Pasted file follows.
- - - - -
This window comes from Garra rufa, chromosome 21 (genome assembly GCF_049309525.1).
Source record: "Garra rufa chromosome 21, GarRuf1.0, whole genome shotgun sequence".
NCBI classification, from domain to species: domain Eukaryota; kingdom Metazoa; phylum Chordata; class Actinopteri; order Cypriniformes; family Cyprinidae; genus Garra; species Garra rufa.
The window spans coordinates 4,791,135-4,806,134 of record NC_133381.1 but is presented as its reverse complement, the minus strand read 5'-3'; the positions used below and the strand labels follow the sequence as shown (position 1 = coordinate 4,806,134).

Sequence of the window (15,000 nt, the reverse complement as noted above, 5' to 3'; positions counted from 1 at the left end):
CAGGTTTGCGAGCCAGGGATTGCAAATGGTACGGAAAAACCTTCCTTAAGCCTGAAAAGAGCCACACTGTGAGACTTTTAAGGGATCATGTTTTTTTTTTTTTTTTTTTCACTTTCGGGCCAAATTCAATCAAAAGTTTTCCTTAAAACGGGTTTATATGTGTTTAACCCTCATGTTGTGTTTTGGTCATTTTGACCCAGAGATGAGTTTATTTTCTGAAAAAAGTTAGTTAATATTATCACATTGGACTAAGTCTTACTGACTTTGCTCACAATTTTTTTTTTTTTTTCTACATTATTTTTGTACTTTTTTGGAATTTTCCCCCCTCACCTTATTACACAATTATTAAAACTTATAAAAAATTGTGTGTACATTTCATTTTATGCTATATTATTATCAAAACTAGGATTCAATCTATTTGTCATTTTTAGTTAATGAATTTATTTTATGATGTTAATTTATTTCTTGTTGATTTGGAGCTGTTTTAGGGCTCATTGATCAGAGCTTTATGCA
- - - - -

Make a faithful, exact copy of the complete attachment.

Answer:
This window comes from Garra rufa, chromosome 21 (genome assembly GCF_049309525.1).
Source record: "Garra rufa chromosome 21, GarRuf1.0, whole genome shotgun sequence".
NCBI classification, from domain to species: domain Eukaryota; kingdom Metazoa; phylum Chordata; class Actinopteri; order Cypriniformes; family Cyprinidae; genus Garra; species Garra rufa.
The window spans coordinates 4,791,135-4,806,134 of record NC_133381.1 but is presented as its reverse complement, the minus strand read 5'-3'; the positions used below and the strand labels follow the sequence as shown (position 1 = coordinate 4,806,134).

Sequence of the window (15,000 nt, the reverse complement as noted above, 5' to 3'; positions counted from 1 at the left end):
CAGGTTTGCGAGCCAGGGATTGCAAATGGTACGGAAAAACCTTCCTTAAGCCTGAAAAGAGCCACACTGTGAGACTTTTAAGGGATCATGTTTTTTTTTTTTTTTTTTTCACTTTCGGGCCAAATTCAATCAAAAGTTTTCCTTAAAACGGGTTTATATGTGTTTAACCCTCATGTTGTGTTTTGGTCATTTTGACCCAGAGATGAGTTTATTTTCTGAAAAAAGTTAGTTAATATTATCACATTGGACTAAGTCTTACTGACTTTGCTCACAATTTTTTTTTTTTTTTCTACATTATTTTTGTACTTTTTTGGAATTTTCCCCCCTCACCTTATTACACAATTATTAAAACTTATAAAAAATTGTGTGTACATTTCATTTTATGCTATATTATTATCAAAACTAGGATTCAATCTATTTGTCATTTTTAGTTAATGAATTTATTTTATGATGTTAATTTATTTCTTGTTGATTTGGAGCTGTTTTAGGGCTCATTGATCAGAGCTTTATGCA